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Osteoporosis

Osteoporosis

Twenty years ago osteoporosis was a word used mainly by researchers and
physicians. Over the past few years, there has been an explosion of information
about this condition that can cause severe pain and crippling. No cure is known
yet, but ways to lessen your potential for osteoporosis have been identified.

Today, one in three Americans are 50 or older. The baby boom generation will
begin to enter their retirement shortly after the turn of the century that is
rapidly approaching. Thanks in part to medical advances and the emphasis on
exercise and healthy diets, vast numbers of these baby boomers can expect to
reach their eighties, nineties, and beyond. Yet, if present day trends unhealthy
eating and lack of exercise continues, osteoporosis threatens to be one of the
biggest public health dangers of modern times. Osteoporosis, literally meaning"porous bone", is a disease of the skeleton in which the amount of calcium
present slowly decreases to the point where the bones become extremely brittle
and subject to fractures. The skeleton serves two functions. It provides
structural support for organs and muscles and also serves as a depository for
the body’s calcium and other minerals, manly phosphorous and magnesium. The
bone holds 99% of the body’s calcium. The other 1-% of remaining calcium is
freed to circulate in the blood and is essential for crucial functions in the
body such as blood clotting, muscle, contractions and nerve functions. Bones
have two main sections. The outer section of the bone is the cortical bone. It
is composed of a hard shell that serves to protect the other section of the
bone, called the trabecular bone. This part of the bone is an inner lacy,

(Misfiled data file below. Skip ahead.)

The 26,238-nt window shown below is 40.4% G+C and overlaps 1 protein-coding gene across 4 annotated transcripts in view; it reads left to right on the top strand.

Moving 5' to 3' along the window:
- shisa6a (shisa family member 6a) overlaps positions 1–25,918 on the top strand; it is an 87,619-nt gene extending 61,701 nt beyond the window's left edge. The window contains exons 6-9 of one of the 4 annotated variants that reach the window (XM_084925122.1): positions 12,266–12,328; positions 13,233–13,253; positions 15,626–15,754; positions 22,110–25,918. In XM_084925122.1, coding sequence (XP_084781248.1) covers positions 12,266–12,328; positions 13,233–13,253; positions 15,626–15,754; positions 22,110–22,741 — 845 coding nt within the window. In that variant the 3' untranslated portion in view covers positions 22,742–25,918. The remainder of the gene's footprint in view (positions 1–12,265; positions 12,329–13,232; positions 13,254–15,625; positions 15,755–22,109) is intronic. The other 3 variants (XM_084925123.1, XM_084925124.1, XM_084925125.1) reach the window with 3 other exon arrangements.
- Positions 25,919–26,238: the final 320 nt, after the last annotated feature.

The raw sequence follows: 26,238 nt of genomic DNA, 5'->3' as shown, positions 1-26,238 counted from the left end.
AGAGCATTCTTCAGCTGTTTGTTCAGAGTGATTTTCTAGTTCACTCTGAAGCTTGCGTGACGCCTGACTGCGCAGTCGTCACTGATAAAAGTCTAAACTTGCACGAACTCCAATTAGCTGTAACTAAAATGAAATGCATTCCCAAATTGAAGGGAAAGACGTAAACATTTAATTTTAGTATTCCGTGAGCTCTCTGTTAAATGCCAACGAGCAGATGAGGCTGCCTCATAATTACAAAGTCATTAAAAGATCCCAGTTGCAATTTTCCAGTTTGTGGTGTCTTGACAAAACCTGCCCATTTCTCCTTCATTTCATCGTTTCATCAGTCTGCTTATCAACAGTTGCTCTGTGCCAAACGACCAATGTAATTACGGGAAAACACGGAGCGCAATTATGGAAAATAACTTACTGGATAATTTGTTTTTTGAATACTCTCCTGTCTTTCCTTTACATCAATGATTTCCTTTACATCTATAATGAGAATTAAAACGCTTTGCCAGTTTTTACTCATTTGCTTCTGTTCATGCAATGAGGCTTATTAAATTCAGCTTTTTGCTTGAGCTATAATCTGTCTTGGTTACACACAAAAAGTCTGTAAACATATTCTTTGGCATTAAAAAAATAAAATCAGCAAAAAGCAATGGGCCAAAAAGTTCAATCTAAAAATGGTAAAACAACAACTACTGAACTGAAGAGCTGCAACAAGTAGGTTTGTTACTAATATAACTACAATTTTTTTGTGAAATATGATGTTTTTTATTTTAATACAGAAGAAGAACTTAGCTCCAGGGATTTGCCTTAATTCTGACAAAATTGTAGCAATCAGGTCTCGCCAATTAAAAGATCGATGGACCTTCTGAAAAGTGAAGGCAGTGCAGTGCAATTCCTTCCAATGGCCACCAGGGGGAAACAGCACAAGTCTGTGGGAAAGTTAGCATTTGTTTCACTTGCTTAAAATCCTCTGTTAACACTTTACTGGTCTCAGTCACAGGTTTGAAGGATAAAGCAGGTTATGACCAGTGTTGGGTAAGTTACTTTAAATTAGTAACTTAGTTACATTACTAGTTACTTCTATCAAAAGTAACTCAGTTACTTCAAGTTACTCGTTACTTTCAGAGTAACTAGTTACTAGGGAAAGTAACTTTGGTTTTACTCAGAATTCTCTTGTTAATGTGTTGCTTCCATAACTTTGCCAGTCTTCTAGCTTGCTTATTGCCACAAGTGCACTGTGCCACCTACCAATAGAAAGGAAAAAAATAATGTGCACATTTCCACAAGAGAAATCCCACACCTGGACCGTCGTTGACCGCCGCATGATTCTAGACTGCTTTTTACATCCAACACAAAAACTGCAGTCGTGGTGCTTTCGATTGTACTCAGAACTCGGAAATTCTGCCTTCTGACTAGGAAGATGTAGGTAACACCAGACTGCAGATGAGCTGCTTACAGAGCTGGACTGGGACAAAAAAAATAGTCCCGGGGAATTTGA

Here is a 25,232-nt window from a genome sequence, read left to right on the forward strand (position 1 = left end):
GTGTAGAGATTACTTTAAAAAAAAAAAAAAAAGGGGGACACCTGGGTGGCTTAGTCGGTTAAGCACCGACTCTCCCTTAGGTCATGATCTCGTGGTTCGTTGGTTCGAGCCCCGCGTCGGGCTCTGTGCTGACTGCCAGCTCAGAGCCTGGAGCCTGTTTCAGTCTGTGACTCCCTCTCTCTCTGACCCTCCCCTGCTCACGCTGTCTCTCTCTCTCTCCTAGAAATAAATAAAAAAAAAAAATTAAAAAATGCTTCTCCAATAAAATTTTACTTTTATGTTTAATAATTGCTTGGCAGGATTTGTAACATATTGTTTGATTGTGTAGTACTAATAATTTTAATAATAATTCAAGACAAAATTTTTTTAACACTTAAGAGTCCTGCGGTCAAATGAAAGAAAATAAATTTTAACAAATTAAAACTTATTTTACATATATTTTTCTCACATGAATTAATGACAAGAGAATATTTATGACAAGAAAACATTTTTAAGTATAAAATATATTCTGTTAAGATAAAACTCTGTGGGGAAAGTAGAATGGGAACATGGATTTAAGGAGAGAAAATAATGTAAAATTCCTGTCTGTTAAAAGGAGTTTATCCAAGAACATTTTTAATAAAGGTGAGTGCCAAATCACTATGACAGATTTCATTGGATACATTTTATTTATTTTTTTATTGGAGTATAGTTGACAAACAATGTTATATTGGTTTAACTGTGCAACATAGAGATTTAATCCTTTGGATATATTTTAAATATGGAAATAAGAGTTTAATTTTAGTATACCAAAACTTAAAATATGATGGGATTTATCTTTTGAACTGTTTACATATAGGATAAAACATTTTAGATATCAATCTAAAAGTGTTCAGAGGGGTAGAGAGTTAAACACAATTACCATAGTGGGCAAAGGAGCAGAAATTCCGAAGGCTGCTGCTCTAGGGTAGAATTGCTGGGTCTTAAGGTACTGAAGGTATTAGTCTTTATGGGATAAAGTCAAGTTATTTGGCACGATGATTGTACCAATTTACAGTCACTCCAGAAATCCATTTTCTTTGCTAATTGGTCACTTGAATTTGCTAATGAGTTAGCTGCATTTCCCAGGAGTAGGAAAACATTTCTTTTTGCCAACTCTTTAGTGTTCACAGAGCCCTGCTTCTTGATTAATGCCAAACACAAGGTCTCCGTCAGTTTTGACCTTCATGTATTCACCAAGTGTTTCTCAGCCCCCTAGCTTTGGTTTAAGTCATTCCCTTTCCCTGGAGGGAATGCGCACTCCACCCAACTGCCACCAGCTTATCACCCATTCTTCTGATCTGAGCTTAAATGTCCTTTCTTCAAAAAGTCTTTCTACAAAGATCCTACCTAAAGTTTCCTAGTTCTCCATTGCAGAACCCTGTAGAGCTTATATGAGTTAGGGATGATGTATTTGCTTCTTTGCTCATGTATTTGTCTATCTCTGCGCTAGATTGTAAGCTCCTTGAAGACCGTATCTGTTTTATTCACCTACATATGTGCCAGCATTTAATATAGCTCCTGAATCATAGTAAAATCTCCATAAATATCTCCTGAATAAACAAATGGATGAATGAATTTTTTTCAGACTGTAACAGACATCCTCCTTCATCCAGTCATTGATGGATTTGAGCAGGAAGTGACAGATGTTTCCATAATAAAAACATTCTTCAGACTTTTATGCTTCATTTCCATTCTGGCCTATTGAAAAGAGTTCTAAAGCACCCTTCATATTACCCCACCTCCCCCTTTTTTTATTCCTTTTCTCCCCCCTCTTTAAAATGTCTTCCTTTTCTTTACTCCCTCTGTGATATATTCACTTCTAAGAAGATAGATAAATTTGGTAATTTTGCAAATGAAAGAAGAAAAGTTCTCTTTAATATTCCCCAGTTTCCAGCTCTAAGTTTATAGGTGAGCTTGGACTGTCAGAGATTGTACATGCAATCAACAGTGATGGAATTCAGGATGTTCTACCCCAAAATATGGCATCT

structural matrix of calcium that helps support the bone structure. Bone tissue
is constantly being broken down and reformed to help the body cope with everyday
stress and for maintaining a properly functioning body. The breakdown of the
bones is called resorption and is performed by cells known as osteoclasts that
did holes into the bone allowing calcium to be released into the body. Then,
cells produced by the bone called osteoblasts help rebuild the bone. The
osteoblasts first fill in these holes left by the osteoclasts with collagen and
then by laying down crystals of calcium and phosphorous. A complex mix of
hormones and chemical factors controls this osteoclast-osteoblast balance. The
trabecular and cortical parts of the bone both give off calcium to the body when
it is needed, but as aging progresses the amount slowly declines. The rebuilding
of bones makes them denser until about the age of 35 and peak period of bone
mass building is somewhere between the ages of 25 to 35. After the age of 35,
the body becomes slower and slower in replenishing bone as time goes on.

Osteoporosis develops when bone resorption occurs too quickly or if formation
occurs too slowly. Because weakened bones, an increased susceptibility to
fractures of the hip characterize osteoporosis, spine, and wrist are prevalent.

Doctors have identified two types of osteoporosis that correlate with specific